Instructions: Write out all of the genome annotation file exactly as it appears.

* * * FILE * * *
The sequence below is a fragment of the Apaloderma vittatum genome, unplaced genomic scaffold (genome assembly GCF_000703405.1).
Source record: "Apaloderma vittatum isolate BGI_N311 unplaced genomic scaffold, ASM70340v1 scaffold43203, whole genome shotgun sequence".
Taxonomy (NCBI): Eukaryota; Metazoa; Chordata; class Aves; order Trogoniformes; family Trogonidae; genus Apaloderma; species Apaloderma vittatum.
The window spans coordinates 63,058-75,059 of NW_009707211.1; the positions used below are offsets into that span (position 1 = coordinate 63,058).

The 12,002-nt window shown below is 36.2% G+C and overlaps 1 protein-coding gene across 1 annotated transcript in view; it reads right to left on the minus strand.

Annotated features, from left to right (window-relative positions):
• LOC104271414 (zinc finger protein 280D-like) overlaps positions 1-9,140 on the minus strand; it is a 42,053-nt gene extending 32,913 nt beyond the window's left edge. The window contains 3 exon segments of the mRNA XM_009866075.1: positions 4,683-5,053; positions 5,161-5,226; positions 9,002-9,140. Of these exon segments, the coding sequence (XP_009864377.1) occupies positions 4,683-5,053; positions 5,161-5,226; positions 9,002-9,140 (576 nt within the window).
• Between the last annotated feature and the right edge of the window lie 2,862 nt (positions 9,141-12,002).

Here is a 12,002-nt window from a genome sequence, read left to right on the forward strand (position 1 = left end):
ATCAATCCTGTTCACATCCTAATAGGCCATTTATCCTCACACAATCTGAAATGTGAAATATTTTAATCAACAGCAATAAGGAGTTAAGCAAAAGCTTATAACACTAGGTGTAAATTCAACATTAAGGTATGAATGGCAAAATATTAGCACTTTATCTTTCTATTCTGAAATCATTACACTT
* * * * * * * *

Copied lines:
The sequence below is a fragment of the Apaloderma vittatum genome, unplaced genomic scaffold (genome assembly GCF_000703405.1).
Source record: "Apaloderma vittatum isolate BGI_N311 unplaced genomic scaffold, ASM70340v1 scaffold43203, whole genome shotgun sequence".
Taxonomy (NCBI): Eukaryota; Metazoa; Chordata; class Aves; order Trogoniformes; family Trogonidae; genus Apaloderma; species Apaloderma vittatum.
The window spans coordinates 63,058-75,059 of NW_009707211.1; the positions used below are offsets into that span (position 1 = coordinate 63,058).

The 12,002-nt window shown below is 36.2% G+C and overlaps 1 protein-coding gene across 1 annotated transcript in view; it reads right to left on the minus strand.

Annotated features, from left to right (window-relative positions):
• LOC104271414 (zinc finger protein 280D-like) overlaps positions 1-9,140 on the minus strand; it is a 42,053-nt gene extending 32,913 nt beyond the window's left edge. The window contains 3 exon segments of the mRNA XM_009866075.1: positions 4,683-5,053; positions 5,161-5,226; positions 9,002-9,140. Of these exon segments, the coding sequence (XP_009864377.1) occupies positions 4,683-5,053; positions 5,161-5,226; positions 9,002-9,140 (576 nt within the window).
• Between the last annotated feature and the right edge of the window lie 2,862 nt (positions 9,141-12,002).

Here is a 12,002-nt window from a genome sequence, read left to right on the forward strand (position 1 = left end):
ATCAATCCTGTTCACATCCTAATAGGCCATTTATCCTCACACAATCTGAAATGTGAAATATTTTAATCAACAGCAATAAGGAGTTAAGCAAAAGCTTATAACACTAGGTGTAAATTCAACATTAAGGTATGAATGGCAAAATATTAGCACTTTATCTTTCTATTCTGAAATCATTACACTT